Third Culture Kids and the Quest to Define “Home”

The worst question that anyone can ask me is “where are you from?” or “where is home for you?” These are loaded questions that never seem to have a brief answer no matter how hard I try to give one. The time it takes to define and proverbially word vomit my entire life history in a span of a few seconds to someone asking a simple question is exhausting.  In the last year I have come to find that I am not the only one with a fearful condition of being asked these questions.  I discovered thanks to my wife a book that has helped me work through answering this question internally and externally to those I am in community with. Actually, what is really neat is there is an entire community of people all over the world who share in this same misery.

David Pollack and Ruth E. Van Reken published a book entitled “Third Culture Kids: Growing Up Among Worlds”.  After reading this book I came to understand a subculture of wandering nomads that I now subscribe to and maybe you do now too called: Third Culture Kids.

So what is a “Third Culture Kid”? by definition Pollack describes a TCK as child who was raised in a culture outside of their parents’ culture for a significant part of their development years. Ultimately, your parents home culture is defined as the “first culture”. The host country, state or territory where you are being raised outside of your parents home culture becomes the “second culture”. Then the shared lifestyle of merging your home and your host country together is known as the interstitial culture or your “third culture”.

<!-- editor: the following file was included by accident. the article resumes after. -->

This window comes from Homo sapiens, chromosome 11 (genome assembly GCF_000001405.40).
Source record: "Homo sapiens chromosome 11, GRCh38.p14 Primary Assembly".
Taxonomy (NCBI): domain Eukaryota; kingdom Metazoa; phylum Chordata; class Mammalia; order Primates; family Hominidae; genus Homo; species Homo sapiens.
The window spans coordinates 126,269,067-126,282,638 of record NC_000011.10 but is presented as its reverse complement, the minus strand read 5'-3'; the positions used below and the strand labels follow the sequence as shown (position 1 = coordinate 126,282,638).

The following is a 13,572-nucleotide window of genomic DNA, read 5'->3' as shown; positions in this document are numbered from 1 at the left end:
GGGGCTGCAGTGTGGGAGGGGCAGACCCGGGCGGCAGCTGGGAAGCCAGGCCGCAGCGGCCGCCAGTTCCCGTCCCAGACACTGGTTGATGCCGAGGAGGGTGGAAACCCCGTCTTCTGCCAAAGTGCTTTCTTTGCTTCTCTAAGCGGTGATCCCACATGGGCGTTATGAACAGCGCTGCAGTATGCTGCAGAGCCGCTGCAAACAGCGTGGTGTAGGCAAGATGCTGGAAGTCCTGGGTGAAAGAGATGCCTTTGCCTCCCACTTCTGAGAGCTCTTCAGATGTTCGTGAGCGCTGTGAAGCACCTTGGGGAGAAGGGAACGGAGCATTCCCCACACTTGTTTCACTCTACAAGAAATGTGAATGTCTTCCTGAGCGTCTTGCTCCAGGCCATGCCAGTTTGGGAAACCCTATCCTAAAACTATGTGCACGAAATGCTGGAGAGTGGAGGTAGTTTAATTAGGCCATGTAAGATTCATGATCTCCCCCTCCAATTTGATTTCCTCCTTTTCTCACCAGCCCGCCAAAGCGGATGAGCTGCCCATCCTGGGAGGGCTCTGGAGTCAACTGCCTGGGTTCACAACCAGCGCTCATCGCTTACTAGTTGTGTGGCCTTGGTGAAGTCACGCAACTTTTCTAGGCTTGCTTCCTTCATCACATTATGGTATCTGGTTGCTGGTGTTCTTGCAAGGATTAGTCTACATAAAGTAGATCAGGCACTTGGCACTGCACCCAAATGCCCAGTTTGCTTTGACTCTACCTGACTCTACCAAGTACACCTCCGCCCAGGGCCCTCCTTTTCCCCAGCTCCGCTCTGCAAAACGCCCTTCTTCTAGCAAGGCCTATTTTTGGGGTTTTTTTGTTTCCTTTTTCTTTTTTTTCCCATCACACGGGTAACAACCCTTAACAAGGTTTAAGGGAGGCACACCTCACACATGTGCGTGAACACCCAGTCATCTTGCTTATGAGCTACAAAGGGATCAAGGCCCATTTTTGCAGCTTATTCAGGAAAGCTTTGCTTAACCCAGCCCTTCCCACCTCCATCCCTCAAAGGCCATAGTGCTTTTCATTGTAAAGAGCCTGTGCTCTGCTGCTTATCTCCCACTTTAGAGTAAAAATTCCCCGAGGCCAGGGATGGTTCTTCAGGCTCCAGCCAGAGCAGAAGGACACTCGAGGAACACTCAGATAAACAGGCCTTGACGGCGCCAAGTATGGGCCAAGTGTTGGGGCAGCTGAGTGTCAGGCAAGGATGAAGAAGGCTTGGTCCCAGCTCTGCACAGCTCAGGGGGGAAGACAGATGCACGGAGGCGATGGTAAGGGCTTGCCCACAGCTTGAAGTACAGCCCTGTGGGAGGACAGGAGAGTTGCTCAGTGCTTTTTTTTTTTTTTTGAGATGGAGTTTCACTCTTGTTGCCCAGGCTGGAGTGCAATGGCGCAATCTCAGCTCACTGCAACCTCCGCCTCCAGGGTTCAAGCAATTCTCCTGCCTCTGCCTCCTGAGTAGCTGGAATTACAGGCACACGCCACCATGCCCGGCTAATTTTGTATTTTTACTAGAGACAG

According to Pollack and Van Reken there are many types of TCKs from many different categories and they’re not all defined as children. One can meet the criteria in so many ways as a foreign service kid, military brat, corporate brat, or a missionary kid. Chances are if you are a TCK or a TCA (adult version sometimes called ATCK)  you fall within one of those four models. Within these four models, an individual can add on even more complexity by the way they immerse themselves into their current host culture. Typically TCK’s are Chameleons, Screamers or Wallflowers.

Chameleons are those who try to find a “same as” identity. They hide their time lived in other places and try to conform externally through clothes, language, or attitudes to whatever environment they are in.

Screamers are those who try to find a “different from” identity. They will let other people around them know that they are different and have no plans to assimilate.

Wallflowers are those who try to find a “nonidentity”. Rather that risk being exposed as someone who doesn’t know the local culture rules, they prefer to sit on the sidelines and watch, at least for an extended amount of time before they participate.

Erin has assured me that I am a chameleon and I can’t say I disagree either. This explains the pain I must endure whenever someone asks me where I’m from. On the outside it forces me to break the illusion that I am from the host culture. Once the question has been answered my camouflage fails and I am being seen for the first time.  I begin to feel like an outsider exposed to all within the host culture as if they are saying “You don’t belong”.

In recent times I have begun to understand and adapt to this awkward exchange and come to terms with the fact that home is not a physical place. If you are reading this and feel the same whenever someone ask you where home is, then I strongly recommend you buy the book with an embedded link above. So the next time you ask someone where home is make sure you give us TCKers a little grace when we answer….That question is the worst.